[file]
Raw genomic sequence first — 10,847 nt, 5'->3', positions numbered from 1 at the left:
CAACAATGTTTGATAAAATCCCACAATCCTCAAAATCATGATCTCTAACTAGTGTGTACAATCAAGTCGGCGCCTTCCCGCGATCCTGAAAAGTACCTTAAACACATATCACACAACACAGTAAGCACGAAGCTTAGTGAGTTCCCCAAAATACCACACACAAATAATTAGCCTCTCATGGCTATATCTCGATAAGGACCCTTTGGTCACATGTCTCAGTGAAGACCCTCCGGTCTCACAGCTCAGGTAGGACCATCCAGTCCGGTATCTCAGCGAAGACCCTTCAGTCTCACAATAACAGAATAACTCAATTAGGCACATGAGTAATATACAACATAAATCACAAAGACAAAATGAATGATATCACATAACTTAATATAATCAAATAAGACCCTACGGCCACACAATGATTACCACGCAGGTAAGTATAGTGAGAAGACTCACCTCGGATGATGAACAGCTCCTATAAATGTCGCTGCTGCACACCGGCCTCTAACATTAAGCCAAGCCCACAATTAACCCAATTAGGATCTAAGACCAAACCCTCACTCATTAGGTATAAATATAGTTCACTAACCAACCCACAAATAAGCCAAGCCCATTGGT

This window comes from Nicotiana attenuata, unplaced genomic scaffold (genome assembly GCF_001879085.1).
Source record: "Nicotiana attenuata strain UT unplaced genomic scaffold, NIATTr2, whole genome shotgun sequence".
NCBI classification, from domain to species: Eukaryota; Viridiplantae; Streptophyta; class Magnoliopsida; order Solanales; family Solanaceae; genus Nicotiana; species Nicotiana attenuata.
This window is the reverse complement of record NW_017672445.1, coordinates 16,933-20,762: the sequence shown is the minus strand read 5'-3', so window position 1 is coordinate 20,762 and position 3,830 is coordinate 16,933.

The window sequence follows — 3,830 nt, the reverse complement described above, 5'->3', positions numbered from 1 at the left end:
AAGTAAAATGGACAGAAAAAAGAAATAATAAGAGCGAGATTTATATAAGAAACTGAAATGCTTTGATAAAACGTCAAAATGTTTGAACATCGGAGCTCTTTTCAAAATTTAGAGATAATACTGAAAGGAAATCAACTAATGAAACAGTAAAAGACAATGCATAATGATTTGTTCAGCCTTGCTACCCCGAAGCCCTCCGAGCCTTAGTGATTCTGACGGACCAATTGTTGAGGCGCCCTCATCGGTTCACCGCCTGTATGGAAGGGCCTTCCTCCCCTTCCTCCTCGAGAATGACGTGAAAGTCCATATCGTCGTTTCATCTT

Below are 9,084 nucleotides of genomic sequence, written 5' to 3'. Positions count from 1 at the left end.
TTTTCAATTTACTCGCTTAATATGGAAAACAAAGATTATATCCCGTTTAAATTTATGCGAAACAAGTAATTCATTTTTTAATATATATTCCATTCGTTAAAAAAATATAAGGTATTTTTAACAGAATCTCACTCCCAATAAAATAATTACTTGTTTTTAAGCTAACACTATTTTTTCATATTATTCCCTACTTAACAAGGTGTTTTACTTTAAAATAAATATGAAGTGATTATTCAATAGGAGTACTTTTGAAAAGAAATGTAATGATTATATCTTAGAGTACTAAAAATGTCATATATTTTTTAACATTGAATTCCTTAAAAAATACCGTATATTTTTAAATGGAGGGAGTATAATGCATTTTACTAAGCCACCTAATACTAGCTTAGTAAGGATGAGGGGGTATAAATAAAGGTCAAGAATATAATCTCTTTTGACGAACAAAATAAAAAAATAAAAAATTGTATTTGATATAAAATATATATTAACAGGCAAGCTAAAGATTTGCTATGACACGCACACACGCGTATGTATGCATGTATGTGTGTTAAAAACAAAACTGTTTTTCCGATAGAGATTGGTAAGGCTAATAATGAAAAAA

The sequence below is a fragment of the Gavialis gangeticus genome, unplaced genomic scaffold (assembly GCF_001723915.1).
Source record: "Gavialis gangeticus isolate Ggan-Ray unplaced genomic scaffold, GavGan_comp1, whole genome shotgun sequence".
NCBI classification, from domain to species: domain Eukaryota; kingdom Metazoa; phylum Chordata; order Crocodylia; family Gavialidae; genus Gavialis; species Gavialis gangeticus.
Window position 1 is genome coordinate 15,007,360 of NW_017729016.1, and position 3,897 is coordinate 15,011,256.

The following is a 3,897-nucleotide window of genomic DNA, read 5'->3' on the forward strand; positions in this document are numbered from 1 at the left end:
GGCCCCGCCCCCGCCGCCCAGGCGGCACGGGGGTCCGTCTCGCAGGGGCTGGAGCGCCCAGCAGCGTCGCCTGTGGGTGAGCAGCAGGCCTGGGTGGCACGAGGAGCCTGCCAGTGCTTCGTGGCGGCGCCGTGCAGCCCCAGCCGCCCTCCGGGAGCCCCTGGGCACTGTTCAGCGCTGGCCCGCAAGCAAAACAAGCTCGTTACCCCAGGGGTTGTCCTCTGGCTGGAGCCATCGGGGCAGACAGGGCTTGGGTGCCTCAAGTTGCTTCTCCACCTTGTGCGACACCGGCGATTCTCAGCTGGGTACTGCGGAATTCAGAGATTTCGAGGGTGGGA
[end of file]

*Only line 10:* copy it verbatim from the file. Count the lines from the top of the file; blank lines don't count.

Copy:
TTTTCAATTTACTCGCTTAATATGGAAAACAAAGATTATATCCCGTTTAAATTTATGCGAAACAAGTAATTCATTTTTTAATATATATTCCATTCGTTAAAAAAATATAAGGTATTTTTAACAGAATCTCACTCCCAATAAAATAATTACTTGTTTTTAAGCTAACACTATTTTTTCATATTATTCCCTACTTAACAAGGTGTTTTACTTTAAAATAAATATGAAGTGATTATTCAATAGGAGTACTTTTGAAAAGAAATGTAATGATTATATCTTAGAGTACTAAAAATGTCATATATTTTTTAACATTGAATTCCTTAAAAAATACCGTATATTTTTAAATGGAGGGAGTATAATGCATTTTACTAAGCCACCTAATACTAGCTTAGTAAGGATGAGGGGGTATAAATAAAGGTCAAGAATATAATCTCTTTTGACGAACAAAATAAAAAAATAAAAAATTGTATTTGATATAAAATATATATTAACAGGCAAGCTAAAGATTTGCTATGACACGCACACACGCGTATGTATGCATGTATGTGTGTTAAAAACAAAACTGTTTTTCCGATAGAGATTGGTAAGGCTAATAATGAAAAAA